Our group has been involved in the development of a variety of novel affinity ligands for the purification of high value therapeutic recombinant proteins since 1970. The global market for biopharmaceuticals is projected to reach US$182.5 billion by 2015. These
products comprise monoclonal antibodies (mAbs), vaccines, erythropoietin, recombinant human insulin, cytokines, hormones and other biomolecules. For example, mAbs constitute one of the most rapidly growing categories of biopharmaceutical, with more than 25 antibodies approved by the FDA and 240 currently in clinical trials. However, issues, such as healthcare reform and the increased demands upon healthcare budgets are forcing the pharmaceutical industry to reduce manufacturing costs. Moreover, due to the development of new approaches for upstream processing and the increase in the protein production yields from mammalian cells (~5g/L), the production bottleneck for some high volume products is shifting towards downstream processing, which can constitute up to 80% of total manufacturing costs.
The concept of the "well-characterised biologic" requires that the biological molecule has to be characterised for its identity, purity, impurity profile and potency. Regulatory reform is likely to stimulate the development of new high-resolution separation processes. Of particular concern is the resolution and purification of variants of the target itself, resulting from differences in glycosylation, folding, sequence, oxidation and a multitude of other post-translational modifications. The ability to resolve multiple glycoforms of therapeutic proteins, for example, is crucial since product registration is based on a particular isoform composition.
Among the different classes of biopharmaceuticals, our current research is focused on the development of synthetic affinity ligands for immunoglobulins, glycoproteins, erythropoietin and vaccines.
The aim is to implement cost-effective and highly efficient purification protocols, in order to reduce the purification and polishing steps during the downstream processing, and replace the biomolecules currently used in affinity chromatography. Biological affinity ligands, such as the IgG-binding proteins, protein A, G and L, and sugar-binding proteins, i.e. lectins, suffer from a wide range of limitations: They are expensive to produce and purify, may be contaminated with host DNA and viruses, show lot-to-lot variation, and low scale-up potential, and they may be degraded during conventional sterilization-in-place (SIP) and cleaning-in-place (CIP) procedures and lead to ligand leaching and subsequent contamination of the end product with potential toxins.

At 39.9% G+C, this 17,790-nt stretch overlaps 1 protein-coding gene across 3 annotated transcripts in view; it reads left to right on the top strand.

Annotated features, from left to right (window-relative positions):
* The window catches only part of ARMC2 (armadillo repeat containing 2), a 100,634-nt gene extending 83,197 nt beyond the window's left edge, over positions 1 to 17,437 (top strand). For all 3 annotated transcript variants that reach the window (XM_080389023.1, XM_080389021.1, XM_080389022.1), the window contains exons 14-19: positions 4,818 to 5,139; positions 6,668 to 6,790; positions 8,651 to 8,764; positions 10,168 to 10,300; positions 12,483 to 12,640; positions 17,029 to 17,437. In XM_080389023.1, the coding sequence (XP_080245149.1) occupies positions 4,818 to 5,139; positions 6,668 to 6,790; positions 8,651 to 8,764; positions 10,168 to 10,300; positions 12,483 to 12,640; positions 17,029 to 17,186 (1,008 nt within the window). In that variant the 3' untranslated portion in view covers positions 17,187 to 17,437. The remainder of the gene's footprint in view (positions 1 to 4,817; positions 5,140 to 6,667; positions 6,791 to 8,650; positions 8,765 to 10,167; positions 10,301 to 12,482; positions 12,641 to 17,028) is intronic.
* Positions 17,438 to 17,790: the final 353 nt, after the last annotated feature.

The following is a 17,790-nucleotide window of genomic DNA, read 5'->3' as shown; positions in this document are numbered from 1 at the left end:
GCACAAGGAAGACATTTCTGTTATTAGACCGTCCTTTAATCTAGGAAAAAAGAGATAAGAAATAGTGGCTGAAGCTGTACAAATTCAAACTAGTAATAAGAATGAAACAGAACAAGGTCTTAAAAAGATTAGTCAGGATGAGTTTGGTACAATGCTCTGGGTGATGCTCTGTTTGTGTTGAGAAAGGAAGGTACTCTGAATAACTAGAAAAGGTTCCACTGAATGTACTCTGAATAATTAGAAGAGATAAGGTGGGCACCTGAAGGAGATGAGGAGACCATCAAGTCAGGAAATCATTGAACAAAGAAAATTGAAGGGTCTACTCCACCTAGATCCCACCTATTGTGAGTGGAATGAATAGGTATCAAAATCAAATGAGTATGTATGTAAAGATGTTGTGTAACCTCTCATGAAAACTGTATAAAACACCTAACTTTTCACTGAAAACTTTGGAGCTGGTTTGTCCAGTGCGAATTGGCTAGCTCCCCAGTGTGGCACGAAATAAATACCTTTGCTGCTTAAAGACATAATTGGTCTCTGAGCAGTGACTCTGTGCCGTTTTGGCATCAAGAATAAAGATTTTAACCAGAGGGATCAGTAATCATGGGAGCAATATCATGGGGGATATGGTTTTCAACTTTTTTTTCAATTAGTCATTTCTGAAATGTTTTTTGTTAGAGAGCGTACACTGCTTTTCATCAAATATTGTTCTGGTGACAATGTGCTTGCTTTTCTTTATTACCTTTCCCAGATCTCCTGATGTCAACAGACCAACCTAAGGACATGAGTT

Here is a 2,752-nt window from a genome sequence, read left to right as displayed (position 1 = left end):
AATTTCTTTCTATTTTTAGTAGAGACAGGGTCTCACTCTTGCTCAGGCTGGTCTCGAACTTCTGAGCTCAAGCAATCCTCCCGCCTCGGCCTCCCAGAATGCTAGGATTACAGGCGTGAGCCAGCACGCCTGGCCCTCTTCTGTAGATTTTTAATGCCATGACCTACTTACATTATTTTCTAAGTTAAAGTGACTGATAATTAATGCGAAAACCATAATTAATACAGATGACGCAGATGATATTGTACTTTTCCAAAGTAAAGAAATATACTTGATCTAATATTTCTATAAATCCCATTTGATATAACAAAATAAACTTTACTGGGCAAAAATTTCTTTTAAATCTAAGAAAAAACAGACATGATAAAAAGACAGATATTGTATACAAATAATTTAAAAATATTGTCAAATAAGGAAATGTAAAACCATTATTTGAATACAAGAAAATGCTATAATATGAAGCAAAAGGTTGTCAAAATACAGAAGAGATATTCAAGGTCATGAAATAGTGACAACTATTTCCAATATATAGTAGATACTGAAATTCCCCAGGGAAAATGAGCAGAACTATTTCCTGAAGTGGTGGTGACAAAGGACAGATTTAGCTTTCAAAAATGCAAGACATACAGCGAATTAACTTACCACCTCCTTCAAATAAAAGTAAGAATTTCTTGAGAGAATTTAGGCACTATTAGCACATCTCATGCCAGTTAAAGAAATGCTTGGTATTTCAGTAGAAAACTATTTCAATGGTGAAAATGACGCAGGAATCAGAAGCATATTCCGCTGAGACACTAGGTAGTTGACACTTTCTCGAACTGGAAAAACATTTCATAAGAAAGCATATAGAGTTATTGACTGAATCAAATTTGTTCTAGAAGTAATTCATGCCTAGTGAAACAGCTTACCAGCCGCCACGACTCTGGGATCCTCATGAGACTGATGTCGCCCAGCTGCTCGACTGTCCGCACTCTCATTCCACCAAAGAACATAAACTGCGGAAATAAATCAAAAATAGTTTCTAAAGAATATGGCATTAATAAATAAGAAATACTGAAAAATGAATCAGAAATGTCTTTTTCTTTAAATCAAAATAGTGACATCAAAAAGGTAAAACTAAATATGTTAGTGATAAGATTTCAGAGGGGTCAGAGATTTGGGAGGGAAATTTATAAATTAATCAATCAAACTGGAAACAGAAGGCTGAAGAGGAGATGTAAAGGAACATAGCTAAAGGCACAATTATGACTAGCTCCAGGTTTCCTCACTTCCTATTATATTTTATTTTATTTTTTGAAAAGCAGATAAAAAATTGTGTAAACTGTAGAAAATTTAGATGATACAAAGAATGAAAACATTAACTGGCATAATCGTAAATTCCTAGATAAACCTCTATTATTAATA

The synthetic affinity adsorbents are based on "biomimetic" ligands and the notion of de novo ligand design and intelligent combinatorial libraries. Ligand synthesis follows a defined five-part strategy which comprises: (i) Identification of a target site and design of a complementary ligand based on X-ray crystallographic studies of complexes between the natural target protein and the biological ligand; (ii) solid-phase synthesis and evaluation of an intentionally biased combinatorial library of related ligands; (iii) screening of the ligand library for binding the target protein by affinity chromatography; (iv) selection and characterisation of the lead ligand, supported by in silico molecular modeling and docking of the ligand into the target protein, and (v) optimisation of the adsorbent and chromatographic parameters for the purification of the target protein.
We are currently applying a new approach for the solid-phase synthesis of the ligands based on the multicomponent Ugi reaction, which is a four-component reaction in which an oxo-component (i.e. aldehyde-activated agarose beads), a primary or secondary amine, a carboxylic acid and an isonitrile group are condensed, in a one-pot reaction conducted at a constant temperature (50°C), to yield a di-amide scaffold product. The Ugi components can be varied to mimic key amino-acid residues of the biological ligand involved in its interaction with the target molecule. This approach also introduces the possibility of developing branched, cyclised and 3D affinity ligands.
We have developed various Ugi ligands mimicking different IgG-binding proteins, namely, protein L and protein G. The protein L mimic was developed for the isolation of IgG from crude extracts, and more specifically for its ability to bind Fab fragments.
Moreover, we have recently synthesised and characterised a protein G mimic for the purification of mammalian immunoglobulins derived from different species and particularly the non-conventional camelid IgGs.
Camelid IgGs, present in the serum and milk of Camelus dromedaries, contain immunoglobulin subclasses that naturally lack light chains; they are termed “heavy-chain” antibodies or HCAb and display a molecular weight of ~95kDa instead of 160kDa for conventional mammalian antibodies. Their heavy chain also lacks the CH1 domain and the heavy chain only variable domain (VHH) is connected directly to the constant domain (CH2 and CH3) via the hinge region. The small size of these VHH domains (~15kDa) allows greater access to buried epitopes and recognition of antigenic sites in clefts that generally could not be reached by larger conventional antibodies and hence they are effective enzyme inhibitors.
Furthermore, we are currently focusing on the development of a variety of branched and complex Ugi ligands for different immunotherapeutic proteins and glycoproteins of interest. The relative ease of conducting the Ugi reaction suggests that this work may become the gold standard procedure in use worldwide for selective processing of high value biopharmaceuticals.
List of Projects and Members:
Purification of Glycoproteins –
Purification of EPO – Miss Basmah Khogeer
Purification Platform for Influenza Vaccine – Mr Shaleem Jacob
Solution-phase Synthesis of Ugi-based Biomemtic Ligands –